Advertisement

Effect of topical anesthesia of the laryngeal mucosa on upper airway mechanics in exercising horses

Susan J. HolcombeDepartment of Large Animal Clinical Sciences, College of Veterinary Medicine, Michigan State University, East Lansing, MI 48624.

Search for other papers by Susan J. Holcombe in
Current site
Google Scholar
PubMed
Close
 VMD, PhD
,
Frederik J. DerksenDepartment of Large Animal Clinical Sciences, College of Veterinary Medicine, Michigan State University, East Lansing, MI 48624.

Search for other papers by Frederik J. Derksen in
Current site
Google Scholar
PubMed
Close
 DVM, PhD
,
Cathy BerneyDepartment of Large Animal Clinical Sciences, College of Veterinary Medicine, Michigan State University, East Lansing, MI 48624.

Search for other papers by Cathy Berney in
Current site
Google Scholar
PubMed
Close
 BS
,
Adrianne C. BeckerDepartment of Large Animal Clinical Sciences, College of Veterinary Medicine, Michigan State University, East Lansing, MI 48624.

Search for other papers by Adrianne C. Becker in
Current site
Google Scholar
PubMed
Close
 BS
, and
Natalie T. HornerDepartment of Large Animal Clinical Sciences, College of Veterinary Medicine, Michigan State University, East Lansing, MI 48624.

Search for other papers by Natalie T. Horner in
Current site
Google Scholar
PubMed
Close
 BS

Abstract

Objective—To determine the effect of desensitization of the laryngeal mucosal mechanoreceptors on upper airway mechanics in exercising horses.

Animals—6 Standardbreds.

Procedure—In study 1, videoendoscopic examinations were performed while horses ran on a treadmill with and without topical anesthesia of the laryngeal mucosa. In study 2, peak tracheal and nasopharyngeal pressures and airflows were obtained from horses during incremental treadmill exercise tests, with and without topical anesthesia of the laryngeal mucosa. A nasal occlusion test was performed on each horse while standing during an endoscopic examination for both trials.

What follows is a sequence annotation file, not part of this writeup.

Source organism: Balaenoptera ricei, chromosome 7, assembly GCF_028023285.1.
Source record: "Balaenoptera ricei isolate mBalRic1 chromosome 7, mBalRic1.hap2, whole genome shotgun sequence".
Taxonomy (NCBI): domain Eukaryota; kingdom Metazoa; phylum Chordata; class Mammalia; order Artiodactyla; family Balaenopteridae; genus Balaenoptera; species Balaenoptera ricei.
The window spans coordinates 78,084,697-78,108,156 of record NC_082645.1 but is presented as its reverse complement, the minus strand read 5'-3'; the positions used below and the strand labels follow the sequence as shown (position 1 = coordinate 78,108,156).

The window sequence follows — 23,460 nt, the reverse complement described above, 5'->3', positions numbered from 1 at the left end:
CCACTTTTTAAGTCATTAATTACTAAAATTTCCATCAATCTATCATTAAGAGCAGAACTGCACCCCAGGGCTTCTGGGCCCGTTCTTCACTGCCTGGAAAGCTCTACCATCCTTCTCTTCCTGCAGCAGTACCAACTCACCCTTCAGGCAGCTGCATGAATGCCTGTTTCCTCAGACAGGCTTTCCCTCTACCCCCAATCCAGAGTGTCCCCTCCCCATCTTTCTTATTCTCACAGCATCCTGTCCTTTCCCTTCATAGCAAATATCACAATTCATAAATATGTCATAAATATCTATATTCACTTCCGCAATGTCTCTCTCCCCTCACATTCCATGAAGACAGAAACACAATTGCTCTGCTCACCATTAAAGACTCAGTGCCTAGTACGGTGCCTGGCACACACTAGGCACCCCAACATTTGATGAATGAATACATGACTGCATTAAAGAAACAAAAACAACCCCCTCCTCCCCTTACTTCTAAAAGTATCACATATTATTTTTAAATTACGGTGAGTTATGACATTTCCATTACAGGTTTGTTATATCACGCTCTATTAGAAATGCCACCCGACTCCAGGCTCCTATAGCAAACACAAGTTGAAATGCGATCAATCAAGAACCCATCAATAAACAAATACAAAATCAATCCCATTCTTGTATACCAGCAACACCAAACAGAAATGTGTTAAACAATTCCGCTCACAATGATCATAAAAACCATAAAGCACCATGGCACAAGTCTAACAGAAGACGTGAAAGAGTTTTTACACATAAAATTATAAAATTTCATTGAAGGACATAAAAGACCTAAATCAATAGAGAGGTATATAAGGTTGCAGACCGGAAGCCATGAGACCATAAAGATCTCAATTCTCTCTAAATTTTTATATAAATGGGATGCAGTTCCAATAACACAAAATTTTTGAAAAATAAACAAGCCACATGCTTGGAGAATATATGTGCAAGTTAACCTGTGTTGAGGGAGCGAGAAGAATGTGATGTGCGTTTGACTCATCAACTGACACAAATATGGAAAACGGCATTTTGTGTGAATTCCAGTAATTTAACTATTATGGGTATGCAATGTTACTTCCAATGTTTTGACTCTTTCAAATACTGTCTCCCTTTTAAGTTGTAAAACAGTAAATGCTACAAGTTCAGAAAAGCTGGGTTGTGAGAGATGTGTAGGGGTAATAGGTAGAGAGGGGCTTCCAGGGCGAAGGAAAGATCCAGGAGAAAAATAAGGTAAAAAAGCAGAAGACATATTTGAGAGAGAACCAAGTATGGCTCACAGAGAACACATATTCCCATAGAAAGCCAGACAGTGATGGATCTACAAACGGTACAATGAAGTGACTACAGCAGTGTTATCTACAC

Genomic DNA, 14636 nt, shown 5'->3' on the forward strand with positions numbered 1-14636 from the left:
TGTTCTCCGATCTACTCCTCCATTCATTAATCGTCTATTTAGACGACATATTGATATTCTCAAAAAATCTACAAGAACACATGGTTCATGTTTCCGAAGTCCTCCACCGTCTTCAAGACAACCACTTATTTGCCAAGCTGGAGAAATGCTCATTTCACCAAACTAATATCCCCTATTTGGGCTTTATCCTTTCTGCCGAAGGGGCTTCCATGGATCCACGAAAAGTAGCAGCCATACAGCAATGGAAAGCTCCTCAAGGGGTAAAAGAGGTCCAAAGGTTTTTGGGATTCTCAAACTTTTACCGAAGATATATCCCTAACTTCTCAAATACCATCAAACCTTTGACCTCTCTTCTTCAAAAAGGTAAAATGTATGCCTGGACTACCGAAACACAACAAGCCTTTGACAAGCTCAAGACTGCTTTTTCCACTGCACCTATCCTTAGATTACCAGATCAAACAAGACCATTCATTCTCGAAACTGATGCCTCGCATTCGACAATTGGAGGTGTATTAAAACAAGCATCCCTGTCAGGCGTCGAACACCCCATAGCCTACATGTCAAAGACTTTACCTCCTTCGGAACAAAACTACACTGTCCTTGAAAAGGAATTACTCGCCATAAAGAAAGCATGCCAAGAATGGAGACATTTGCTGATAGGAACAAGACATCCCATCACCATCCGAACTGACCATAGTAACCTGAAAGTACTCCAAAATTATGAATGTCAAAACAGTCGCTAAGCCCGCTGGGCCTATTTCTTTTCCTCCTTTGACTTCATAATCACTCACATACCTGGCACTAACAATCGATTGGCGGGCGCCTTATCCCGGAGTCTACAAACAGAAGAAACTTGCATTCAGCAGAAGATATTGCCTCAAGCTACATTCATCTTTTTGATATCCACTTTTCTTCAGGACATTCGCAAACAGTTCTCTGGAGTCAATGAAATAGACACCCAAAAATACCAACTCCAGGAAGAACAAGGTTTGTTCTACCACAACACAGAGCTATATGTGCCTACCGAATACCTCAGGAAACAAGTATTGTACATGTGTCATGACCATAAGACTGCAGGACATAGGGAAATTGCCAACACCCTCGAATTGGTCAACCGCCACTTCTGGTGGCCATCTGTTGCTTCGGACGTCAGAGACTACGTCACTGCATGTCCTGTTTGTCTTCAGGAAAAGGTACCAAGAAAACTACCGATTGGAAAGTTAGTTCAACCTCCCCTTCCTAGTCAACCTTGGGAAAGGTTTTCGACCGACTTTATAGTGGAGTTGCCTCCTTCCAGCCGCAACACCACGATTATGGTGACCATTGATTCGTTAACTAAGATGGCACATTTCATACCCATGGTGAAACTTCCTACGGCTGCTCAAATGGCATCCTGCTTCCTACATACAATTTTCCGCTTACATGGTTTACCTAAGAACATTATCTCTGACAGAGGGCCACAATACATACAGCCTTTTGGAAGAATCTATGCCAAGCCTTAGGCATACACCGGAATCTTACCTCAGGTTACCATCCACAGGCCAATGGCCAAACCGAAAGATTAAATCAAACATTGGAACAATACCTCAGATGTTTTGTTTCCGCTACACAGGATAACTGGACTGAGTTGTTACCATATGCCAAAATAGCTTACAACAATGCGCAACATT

Results—In study 1, horses had nasopharyngeal collapse while running on the treadmill when the laryngeal mucosa was anesthetized. In study 2, inspiratory upper airway and nasopharyngeal impedance were significantly higher, and peak tracheal inspiratory pressure, respiratory frequency, and minute ventilation were significantly lower in horses when the laryngeal mucosa was anesthetized, compared with values obtained when horses exercised without topical anesthesia. Peak inspiratory and expiratory airflows were lower in horses when the laryngeal mucosa was anesthetized, although differences did not quite reach significance (P = 0.06 and 0.09, respectively). During a nasal occlusion test, horses had episodes of nasopharyngeal collapse and dorsal displacement of the soft palate when the laryngeal mucosa was anesthetized. Upper airway function was normal in these horses without laryngeal mucosal anesthesia.

Conclusions and Clinical Relevance—Receptors within the laryngeal mucosa may be important in maintaining upper airway patency in exercising horses. (Am J Vet Res 2001;62:1706–1710)

Abstract

Objective—To determine the effect of desensitization of the laryngeal mucosal mechanoreceptors on upper airway mechanics in exercising horses.

Animals—6 Standardbreds.

Procedure—In study 1, videoendoscopic examinations were performed while horses ran on a treadmill with and without topical anesthesia of the laryngeal mucosa. In study 2, peak tracheal and nasopharyngeal pressures and airflows were obtained from horses during incremental treadmill exercise tests, with and without topical anesthesia of the laryngeal mucosa. A nasal occlusion test was performed on each horse while standing during an endoscopic examination for both trials.

Results—In study 1, horses had nasopharyngeal collapse while running on the treadmill when the laryngeal mucosa was anesthetized. In study 2, inspiratory upper airway and nasopharyngeal impedance were significantly higher, and peak tracheal inspiratory pressure, respiratory frequency, and minute ventilation were significantly lower in horses when the laryngeal mucosa was anesthetized, compared with values obtained when horses exercised without topical anesthesia. Peak inspiratory and expiratory airflows were lower in horses when the laryngeal mucosa was anesthetized, although differences did not quite reach significance (P = 0.06 and 0.09, respectively). During a nasal occlusion test, horses had episodes of nasopharyngeal collapse and dorsal displacement of the soft palate when the laryngeal mucosa was anesthetized. Upper airway function was normal in these horses without laryngeal mucosal anesthesia.

Conclusions and Clinical Relevance—Receptors within the laryngeal mucosa may be important in maintaining upper airway patency in exercising horses. (Am J Vet Res 2001;62:1706–1710)